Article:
The Broadbent Blog

THE HUB FOR CANADA’S LEADING PROGRESSIVE VOICES.

Disclaimer: the opinions expressed herein are those of the author and not necessarily those of the Institute.

Statement on Alberta Climate Leadership Plan

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On a public policy Richter scale, Alberta’s new Climate Leadership Plan is an 11. It is enormously positive and forward-looking and will yield measurable benefits for the health and quality of life of Albertans. Significantly, the new plan is supported by oil industry leaders, environmental organizations and other important stakeholders.

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Federal government can lead on climate in Paris. Here's how

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The recent Broadbent Institute and Mowat Centre report, Step-Change: Federal Policy Ideas Towards a Low-Carbon Canada, appears at a critical time. Intended to provide concrete examples of mitigation policies that might be adopted in the long run by the new federal government, it is also a timely reminder of the need for Canada to revise its approach to negotiating an agreement in Paris.

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Canadian democracy and its challenges

Blakeney_thumb.pngThe Broadbent Institute and the University of Saskatchewan recently co-sponsored a conference on the challenges to Canadian democracy to honour the memory of Allan Blakeney, former Premier of Saskatchewan. Blakeney passed away in 2011. 

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Alberta Premier Rachel Notley addresses the Progress Gala

 

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Alberta Premier Rachel Notley spoke at the Broadbent Institute's Progress Gala in Toronto on November 12. Here is a condensed copy of her prepared remarks. 

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So-called "Middle Class" tax cut leaves out most Canadians

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The so-called “middle class” tax cut promised by the newly elected Liberal government in the name of promoting greater fairness seems set to be quickly implemented for the 2016 tax year. Yet the distributional and revenue consequences of this measure are often misunderstood, and the proposed change merits reconsideration.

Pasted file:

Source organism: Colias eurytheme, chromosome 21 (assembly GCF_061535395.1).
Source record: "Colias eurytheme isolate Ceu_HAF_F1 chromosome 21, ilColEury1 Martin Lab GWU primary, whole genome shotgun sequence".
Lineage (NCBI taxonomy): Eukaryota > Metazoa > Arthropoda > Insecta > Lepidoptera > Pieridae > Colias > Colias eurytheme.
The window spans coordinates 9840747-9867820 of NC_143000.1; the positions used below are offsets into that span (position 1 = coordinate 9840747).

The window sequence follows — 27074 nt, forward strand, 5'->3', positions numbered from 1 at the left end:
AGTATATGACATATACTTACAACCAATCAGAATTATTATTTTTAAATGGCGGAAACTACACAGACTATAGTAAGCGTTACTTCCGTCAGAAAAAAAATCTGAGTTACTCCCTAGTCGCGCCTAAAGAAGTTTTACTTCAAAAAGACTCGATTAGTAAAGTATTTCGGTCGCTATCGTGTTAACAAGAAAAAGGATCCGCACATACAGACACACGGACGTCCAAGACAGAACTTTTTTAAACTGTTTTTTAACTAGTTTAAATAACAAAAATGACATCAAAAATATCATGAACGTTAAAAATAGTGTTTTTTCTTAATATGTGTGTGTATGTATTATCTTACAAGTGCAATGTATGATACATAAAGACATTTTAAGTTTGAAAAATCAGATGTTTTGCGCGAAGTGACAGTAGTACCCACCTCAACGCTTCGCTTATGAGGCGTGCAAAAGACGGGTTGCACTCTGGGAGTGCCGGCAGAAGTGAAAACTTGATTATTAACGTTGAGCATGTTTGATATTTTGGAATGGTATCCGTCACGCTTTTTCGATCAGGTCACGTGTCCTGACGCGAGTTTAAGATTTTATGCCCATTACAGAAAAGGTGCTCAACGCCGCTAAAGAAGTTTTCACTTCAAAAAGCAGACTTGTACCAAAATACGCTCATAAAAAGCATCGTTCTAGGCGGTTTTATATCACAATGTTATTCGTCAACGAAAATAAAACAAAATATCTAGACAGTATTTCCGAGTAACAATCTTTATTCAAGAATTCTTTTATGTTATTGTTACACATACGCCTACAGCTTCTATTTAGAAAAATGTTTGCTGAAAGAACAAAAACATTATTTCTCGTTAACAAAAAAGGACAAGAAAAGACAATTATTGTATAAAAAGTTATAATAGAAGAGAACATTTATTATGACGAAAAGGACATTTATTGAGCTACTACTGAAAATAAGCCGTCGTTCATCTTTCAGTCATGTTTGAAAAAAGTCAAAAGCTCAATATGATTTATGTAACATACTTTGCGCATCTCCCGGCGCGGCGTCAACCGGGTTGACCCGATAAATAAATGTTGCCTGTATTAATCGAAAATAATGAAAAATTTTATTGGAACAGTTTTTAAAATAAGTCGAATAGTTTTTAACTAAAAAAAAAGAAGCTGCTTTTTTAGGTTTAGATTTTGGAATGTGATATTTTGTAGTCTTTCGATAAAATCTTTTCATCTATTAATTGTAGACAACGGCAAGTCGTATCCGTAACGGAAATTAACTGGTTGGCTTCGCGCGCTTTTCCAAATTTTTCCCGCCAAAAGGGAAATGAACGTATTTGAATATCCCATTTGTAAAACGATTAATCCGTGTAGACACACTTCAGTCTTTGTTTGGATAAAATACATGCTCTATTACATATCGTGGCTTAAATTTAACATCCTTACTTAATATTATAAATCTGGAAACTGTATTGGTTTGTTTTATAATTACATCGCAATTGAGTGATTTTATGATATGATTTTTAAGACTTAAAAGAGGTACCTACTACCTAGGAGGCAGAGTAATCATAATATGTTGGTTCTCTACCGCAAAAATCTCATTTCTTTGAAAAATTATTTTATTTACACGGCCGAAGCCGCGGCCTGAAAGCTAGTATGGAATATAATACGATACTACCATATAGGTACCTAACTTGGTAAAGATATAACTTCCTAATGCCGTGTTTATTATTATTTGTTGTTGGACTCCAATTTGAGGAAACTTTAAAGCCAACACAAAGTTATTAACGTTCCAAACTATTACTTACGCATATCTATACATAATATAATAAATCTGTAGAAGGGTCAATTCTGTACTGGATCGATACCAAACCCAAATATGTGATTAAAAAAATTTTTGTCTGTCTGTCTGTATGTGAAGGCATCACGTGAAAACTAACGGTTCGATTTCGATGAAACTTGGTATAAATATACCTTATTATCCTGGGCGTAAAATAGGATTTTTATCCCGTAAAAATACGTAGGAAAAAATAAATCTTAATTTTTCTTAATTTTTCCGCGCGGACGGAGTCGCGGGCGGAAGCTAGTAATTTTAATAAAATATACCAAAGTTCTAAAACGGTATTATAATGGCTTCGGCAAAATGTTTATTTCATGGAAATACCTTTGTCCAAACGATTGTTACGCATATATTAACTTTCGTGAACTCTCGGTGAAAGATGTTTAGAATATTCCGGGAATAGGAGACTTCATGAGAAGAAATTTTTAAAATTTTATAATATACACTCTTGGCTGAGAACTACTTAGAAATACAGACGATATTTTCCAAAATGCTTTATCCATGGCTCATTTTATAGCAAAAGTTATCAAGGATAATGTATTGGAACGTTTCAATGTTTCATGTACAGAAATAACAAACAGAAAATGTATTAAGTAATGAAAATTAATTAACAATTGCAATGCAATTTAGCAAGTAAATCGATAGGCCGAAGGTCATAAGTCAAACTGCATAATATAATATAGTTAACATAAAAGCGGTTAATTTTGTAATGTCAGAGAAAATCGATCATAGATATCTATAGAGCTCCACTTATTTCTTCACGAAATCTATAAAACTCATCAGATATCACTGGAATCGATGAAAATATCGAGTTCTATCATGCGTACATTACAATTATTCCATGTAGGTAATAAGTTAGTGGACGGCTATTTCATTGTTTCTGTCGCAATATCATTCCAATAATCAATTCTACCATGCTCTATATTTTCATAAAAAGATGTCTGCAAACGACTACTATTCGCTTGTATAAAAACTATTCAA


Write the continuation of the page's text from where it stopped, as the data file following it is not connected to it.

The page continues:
Currently there are four federal tax brackets: 15% on taxable incomes of less than $44,701; 22% on further income up to $89,401; 26% on further income up to $138,586; and 29% on income above that amount.  

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A national child care system... because "it's 2015"

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The best line of the Trudeau government’s first day— widely reported and praised in the international media—was the new PM’s.

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It is time to ask some hard questions about democracy

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On November 6th and 7th, the Broadbent Institute is sponsoring a conference in honour of the late Allan Blakeney. Admission to the event is free, see below for details. 

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Why progressives can be proud of the Alberta budget

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Canada’s right-wing have fiercely denounced the Alberta NDP government’s first budget for its failure to deeply cut spending on social programs and public services so as to balance the books. The Fraser Institute has even gone so far as to claim, absurdly, that the large Alberta deficit of $6.1 billion this year is due to years of so-called over spending rather than because of the recent collapse of oil prices.

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Liberal government faces tough fiscal choices in implementing progressive agenda

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The briefing books being prepared for Prime Minister-designate Trudeau and his new Cabinet are likely warning of tough fiscal choices ahead. It will be very hard for the incoming government to reconcile a genuinely progressive platform on the social spending side with limited revenues, even given an acceptance of short-term deficits.

We can expect quick implementation of the new Canada Child Benefit, which will deliver higher benefits to all but the most affluent families with children and will significantly reduce inequality and poverty by being income-tested. This is the approach that has long been called for by Campaign 2000 and the Caledon Institute, building on the child benefit reforms of the Chretien government.

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Wage suppression and the Federal Balanced Budget Act

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In the October 2013 Speech for the Throne, the Canadian government announced it would introduce balanced-budget legislation. At the time this vague proposal attracted little interest from anyone, although a year later the Parliamentary Budget Office (PBO) did produce a substantial document analyzing the benefits and costs of such a proposal. 

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